People in Faubourg Marigny are passionate about preservation. They saw their downtown neighborhood, developed as New Orleans’ second suburb in 1806, abandoned by city officials and desecrated by “modern” zoning regulations in the 1950s and ’60s. Building by building, they fought to save their historic neighborhood. Based on a Tulane University study of the merits of zoning as an alternative to historic districting led by Marigny resident, architect and professor Eugene Cizek, the City Council adopted Historic Marigny Zoning in 1971. This was the first historic zoning since the Vieux Carré. In 1974 these farsighted citizens won designation for “The Marigny” as a National Register historic district. Some fought for the preservation of a neighborhood where their families have lived for more than 100 years.
Equally passionate newcomers glimpsed beauty under the skin of 20th-century poverty and neglect. Their combined efforts through the Faubourg Marigny Improvement Association have created zoning and regulatory models that are now used in historic neighborhoods across the city. A quarter of a century later, Marigny is on the beaten path for Orleanians and visitors looking for great music, fine food, and an authentic,intact, and livable historic neighborhood. It is a true success story of citizen involvement. Immediately downriver of the Vieux Carré, Faubourg Marigny was once the plantation of Marquis Antoine Xavier Bernard Philippe de Marigny de Mandeville, the Creole bon vivant who made the dice game “craps” popular in America and who dazzled New Orleans by his flair and enormous inheritance. After subdividing the property in 1806, Marigny entertained talks with American entrepreneurs who wanted to make this district the new business hub of the post-Louisiana Purchase city. The faubourg was never to be a prosperous American business center, however. Instead, it developed gradually with a distinctly European flair and a cosmopolitan mix that included Creoles, free people of color and immigrants, especially Germans, as well as a smattering of the newly arrived Americans. Bernard Marigny’s combination of class and joie de vivre continues to make him the patron saint of this slightly bohemian quarter.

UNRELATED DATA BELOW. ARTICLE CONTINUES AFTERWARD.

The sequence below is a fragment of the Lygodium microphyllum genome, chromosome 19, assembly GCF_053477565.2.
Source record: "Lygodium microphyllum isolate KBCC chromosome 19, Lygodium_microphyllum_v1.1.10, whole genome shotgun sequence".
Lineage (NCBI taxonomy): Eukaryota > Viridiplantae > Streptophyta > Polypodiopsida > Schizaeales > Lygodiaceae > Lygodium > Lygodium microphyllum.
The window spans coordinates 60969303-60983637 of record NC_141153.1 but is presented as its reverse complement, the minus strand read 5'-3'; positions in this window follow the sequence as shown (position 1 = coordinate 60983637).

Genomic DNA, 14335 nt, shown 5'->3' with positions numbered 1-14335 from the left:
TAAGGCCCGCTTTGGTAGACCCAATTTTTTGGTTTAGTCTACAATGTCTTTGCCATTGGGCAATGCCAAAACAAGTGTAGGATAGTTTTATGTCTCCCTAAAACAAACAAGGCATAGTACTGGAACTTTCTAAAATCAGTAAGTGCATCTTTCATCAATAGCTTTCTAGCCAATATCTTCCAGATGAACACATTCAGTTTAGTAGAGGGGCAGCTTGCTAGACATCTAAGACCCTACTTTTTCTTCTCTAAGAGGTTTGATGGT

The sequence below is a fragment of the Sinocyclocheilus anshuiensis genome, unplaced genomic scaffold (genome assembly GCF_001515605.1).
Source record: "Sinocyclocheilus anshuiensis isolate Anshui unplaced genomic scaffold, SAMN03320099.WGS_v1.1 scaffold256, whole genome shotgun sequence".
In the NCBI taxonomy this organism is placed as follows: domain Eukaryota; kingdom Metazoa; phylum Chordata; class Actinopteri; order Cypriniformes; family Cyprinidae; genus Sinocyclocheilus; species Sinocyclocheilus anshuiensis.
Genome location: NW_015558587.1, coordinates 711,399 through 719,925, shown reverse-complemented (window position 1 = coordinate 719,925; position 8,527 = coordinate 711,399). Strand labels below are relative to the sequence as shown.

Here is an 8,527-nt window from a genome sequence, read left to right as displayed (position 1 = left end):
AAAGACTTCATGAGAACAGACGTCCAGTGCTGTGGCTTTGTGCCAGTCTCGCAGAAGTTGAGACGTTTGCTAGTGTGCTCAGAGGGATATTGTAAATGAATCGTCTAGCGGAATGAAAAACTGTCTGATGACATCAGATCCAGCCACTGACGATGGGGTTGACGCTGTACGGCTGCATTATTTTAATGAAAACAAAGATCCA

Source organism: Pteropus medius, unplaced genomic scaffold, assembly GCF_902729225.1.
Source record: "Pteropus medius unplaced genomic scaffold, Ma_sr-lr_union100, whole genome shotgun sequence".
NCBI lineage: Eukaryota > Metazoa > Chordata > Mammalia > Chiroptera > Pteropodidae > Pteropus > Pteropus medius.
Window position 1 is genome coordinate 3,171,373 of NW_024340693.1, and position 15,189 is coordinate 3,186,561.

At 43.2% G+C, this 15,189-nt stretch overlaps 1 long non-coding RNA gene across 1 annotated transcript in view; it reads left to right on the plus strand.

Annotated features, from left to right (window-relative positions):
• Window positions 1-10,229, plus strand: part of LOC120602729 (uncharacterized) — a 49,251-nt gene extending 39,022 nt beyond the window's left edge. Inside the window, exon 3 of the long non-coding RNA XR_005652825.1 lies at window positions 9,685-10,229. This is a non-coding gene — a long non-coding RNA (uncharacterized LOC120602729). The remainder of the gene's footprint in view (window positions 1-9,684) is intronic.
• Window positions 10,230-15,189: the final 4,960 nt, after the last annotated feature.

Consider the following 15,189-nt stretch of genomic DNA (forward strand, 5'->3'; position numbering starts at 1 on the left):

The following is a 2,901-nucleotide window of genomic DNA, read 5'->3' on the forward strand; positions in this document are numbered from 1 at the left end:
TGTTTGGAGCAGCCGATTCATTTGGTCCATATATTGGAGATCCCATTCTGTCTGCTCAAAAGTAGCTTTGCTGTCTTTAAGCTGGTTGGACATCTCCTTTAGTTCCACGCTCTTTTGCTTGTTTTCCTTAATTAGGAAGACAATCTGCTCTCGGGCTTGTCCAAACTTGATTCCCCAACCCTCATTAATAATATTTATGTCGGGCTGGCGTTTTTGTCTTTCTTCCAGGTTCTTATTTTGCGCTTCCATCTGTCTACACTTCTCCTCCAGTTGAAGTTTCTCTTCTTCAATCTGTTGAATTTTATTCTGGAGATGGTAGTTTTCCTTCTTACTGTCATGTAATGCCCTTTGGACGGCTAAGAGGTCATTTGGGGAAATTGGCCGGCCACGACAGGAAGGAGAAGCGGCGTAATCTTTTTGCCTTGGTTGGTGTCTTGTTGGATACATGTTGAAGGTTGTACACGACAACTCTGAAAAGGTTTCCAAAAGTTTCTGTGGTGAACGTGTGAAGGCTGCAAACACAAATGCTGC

Today’s Marigny is still cosmopolitan, a singlesfriendly and artist-friendly neighborhood where people from all over the world have chosen to make their home. Beautiful Creole and Classic Revival cottages that stood abandoned after residents left for the suburbs in the 1950s have been restored and painted in rich golds, brick reds and moss greens. Historic banks, corner stores and even bakeries have been refurbished as homes and guesthouses, while riverfront warehouses now accommodate artists’ studios and performance spaces. Weekends bring shoppers to independent galleries and rummage stores in lower Marigny, while the restaurants and jazz clubs of the Marigny Triangle draw people from everywhere.